Friday, May 24



It feels fantastic to experience an approach of kindness and love, once in a while. For a human heart is made that way I guess; it appreciates the beauty of genuine care within.

“Assalam U Alaikum, Mama.”

Here in Quetta, I’ve gotten used to a couple of things that seemed funny just a year ago… as I should.

‘Mama’ is a term of endearment or respect the natives here use for an older man. Balochi/Brahvi language and Pashto feel so familiar now, even more than Pahari (the language spoken in Azad Kashmir); these have been rooted within me for years, though I only know a few words in them that I come across often or phrases their traditional songs have gotten me used to.

No one’s proud of me for that more than my parents since they believe I’m doing a great job adjusting here.

“Waaaalaikum Assalam, Baba! Khush ho?”

While ‘Baba’ is an endearment I’ve heard only coming from ‘Nashtay walay Mama’ in my hostel. He uses it so often, for everything and everyone almost.

“Allah Ka Shukar. Mama aj Nashta apkay saath karungi.”

Oftentimes, when a series on Netflix feels more intriguing to watch while having a fried egg with dangerously desi layered paratha, oozing with ghee and a cup of tea, I’d kill the desire by leaving my phone on my bed before making my way towards the not-so-functional mess of our hostel to have breakfast.

All just so I can have a friendly chat with our “Nashta Banay walay” Mama.

Mama is one of those kind-hearted souls, the ones you often worry about. They are a blessing, and they are wonderful, yet they are rarely aware of their own fragility or needs. Those that learned their role was to give to others and be generous at all times. He is one of them.

I’d often catch him struggling to read the newspaper for any signs of Quranic verses before he places his parathas on it.

Sometimes, he’d come across an illustration or photo of a silhouette of a woman being beaten or a child being abused, and he’ll ask me to read the article and let him know what it says. “Astaghfirullah. Allah sab ko apnay hifz-o-amaan main rakhay.”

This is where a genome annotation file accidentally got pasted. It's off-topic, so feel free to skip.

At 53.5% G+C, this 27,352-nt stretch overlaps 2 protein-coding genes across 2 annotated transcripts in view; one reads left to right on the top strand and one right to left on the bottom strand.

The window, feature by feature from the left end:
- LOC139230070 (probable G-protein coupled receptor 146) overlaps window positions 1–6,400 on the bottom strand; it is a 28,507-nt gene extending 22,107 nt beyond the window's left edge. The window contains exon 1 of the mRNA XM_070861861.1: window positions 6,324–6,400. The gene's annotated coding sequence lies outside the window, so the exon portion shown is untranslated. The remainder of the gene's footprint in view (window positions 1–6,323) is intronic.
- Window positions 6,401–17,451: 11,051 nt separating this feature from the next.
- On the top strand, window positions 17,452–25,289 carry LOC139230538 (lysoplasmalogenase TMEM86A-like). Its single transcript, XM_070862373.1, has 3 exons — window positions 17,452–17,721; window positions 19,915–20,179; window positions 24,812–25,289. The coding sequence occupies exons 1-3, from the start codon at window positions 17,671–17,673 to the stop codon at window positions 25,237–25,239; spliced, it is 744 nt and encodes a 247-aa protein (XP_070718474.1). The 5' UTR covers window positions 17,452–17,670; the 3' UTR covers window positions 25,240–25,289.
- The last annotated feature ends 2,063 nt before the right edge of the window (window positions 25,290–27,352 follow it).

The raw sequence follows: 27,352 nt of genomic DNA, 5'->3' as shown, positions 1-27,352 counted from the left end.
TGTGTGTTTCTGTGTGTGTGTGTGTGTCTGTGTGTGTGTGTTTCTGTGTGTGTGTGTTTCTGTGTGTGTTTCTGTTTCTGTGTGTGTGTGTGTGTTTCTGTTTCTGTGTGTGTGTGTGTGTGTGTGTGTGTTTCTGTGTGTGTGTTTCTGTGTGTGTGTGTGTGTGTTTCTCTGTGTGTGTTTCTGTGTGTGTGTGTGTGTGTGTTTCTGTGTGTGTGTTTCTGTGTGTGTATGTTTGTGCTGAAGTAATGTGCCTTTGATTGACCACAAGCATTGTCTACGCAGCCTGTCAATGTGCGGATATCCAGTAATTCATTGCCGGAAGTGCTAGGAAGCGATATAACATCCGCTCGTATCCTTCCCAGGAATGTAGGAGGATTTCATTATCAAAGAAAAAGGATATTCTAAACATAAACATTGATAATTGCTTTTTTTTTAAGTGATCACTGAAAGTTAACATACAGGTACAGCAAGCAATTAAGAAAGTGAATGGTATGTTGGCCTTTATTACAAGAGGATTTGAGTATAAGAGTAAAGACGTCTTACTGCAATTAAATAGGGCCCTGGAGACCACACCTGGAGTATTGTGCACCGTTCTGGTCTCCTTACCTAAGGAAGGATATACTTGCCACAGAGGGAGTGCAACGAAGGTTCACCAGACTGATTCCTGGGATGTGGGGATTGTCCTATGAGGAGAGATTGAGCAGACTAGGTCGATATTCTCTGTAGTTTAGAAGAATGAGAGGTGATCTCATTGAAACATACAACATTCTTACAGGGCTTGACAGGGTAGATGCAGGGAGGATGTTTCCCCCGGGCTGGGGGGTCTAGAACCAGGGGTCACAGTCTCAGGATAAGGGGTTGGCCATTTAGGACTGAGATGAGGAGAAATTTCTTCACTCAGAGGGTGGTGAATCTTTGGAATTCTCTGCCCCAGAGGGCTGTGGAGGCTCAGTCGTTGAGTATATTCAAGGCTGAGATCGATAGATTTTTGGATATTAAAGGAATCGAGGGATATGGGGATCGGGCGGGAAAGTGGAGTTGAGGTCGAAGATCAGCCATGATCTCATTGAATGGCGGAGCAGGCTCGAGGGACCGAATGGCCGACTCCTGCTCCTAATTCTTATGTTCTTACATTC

I remember last year, just a few days after I had come to this hostel, I found him tearing off a piece of newspaper that had a picture of Quaid-e-Azam (R.A) and Liaquat Ali Khan, carefully making sure their photo wouldn’t get torn in the process before he placed his parathas on the other piece of the paper.

The next day, that piece of paper, with Quaid and his companion, was taped on the greased wall of our mess.

It’s really hard to find a patriot here in this corner of the country. No offense.

“Mama, ap chorain sab. Ajayen, pehlay nashta karlein.”

And then, he’d smile and say that he has already had his second cup of Kehwa-chai.

And when he makes ‘doodh-wali’ chai, he’d make sure I have it since I might’ve expressed my love for ‘doodh-wali’ chai a couple of times in front of him. Upon asking him how much would it be for a cup of tea, He’d shake his head.

“Baba, Chai ka khair hai. Main apnay liay bhi banata hun, Jo Baji ata hai, usko bhi pila deta hun. Chai ka kia hai…”

And then, there are times when it gets pretty ‘hectic’ for girls to climb down the stairs to get their breakfast so they’d just call him to bring it to their rooms instead.

This is quite infuriating for me since these doctors, they’re constantly on foot for six to eight hours straight during their hospital duty.

But no, coming to the mess just downstairs appears to be more ‘hectic’; why not ask an older man who can barely carry the weight of his shoulders to climb upstairs?

And the worst part is, Mama wouldn’t say ‘no’. I’ve fought with him over this a couple of times, and asked him to charge them extra money for delivering it to their rooms.

But he says it’s his job. He thinks it is when it’s not.

“Khair hai, Baba. In Bajion ne sara din waisey bhi haspatal main kharay rehna hai.”

Last two weeks, Mama and I’ve been having breakfast together daily; with small conversations on either national affairs or just the weather.

I fell sick two days ago, only to get up to a cup of chai and a paratha placed near my bed. My friend explained Mama sent it for me since he said he noticed I hadn’t been showing up for breakfast for two days.

See? People like him, they feel good when they give and so they keep on giving. Not knowing that the others are just getting used to their kindness instead of being grateful.

Yet even an ocean needs rain and rivers to give back to it, and, as endless as their kindness appears to be, as much as they appear to benefit and be happy from giving, they need managing by those who love them; they need to receive as well as to give.

They need their own kindness reflected back to them. The care they give others must come back to them as care.

Last year when we were about to retire back to our homes for winter vacations, I told him I was going back since the mess closes up for these two months.

No gas connection.

Strange? Yeah, I thought too. Sui gas isn’t being commercially exploited by the only province that is giving it off. Although he still thinks just because I’m from Kashmir I live there too.

“Is baar yahan bhot baraf pari thi.” He had said.

“Mama, hamaray Kashmir main bhi itni hi parti hai. Bal kay wahan ki to bardasht hojati hai. Yahan to khushk sardi parti hai.”

Offended, he turned to me, with a straight face and said.

“Baba, wo Kashmir hamara bhi to hai.”

His words were so welcoming, I almost forgot what it felt like to be anywhere far from home.



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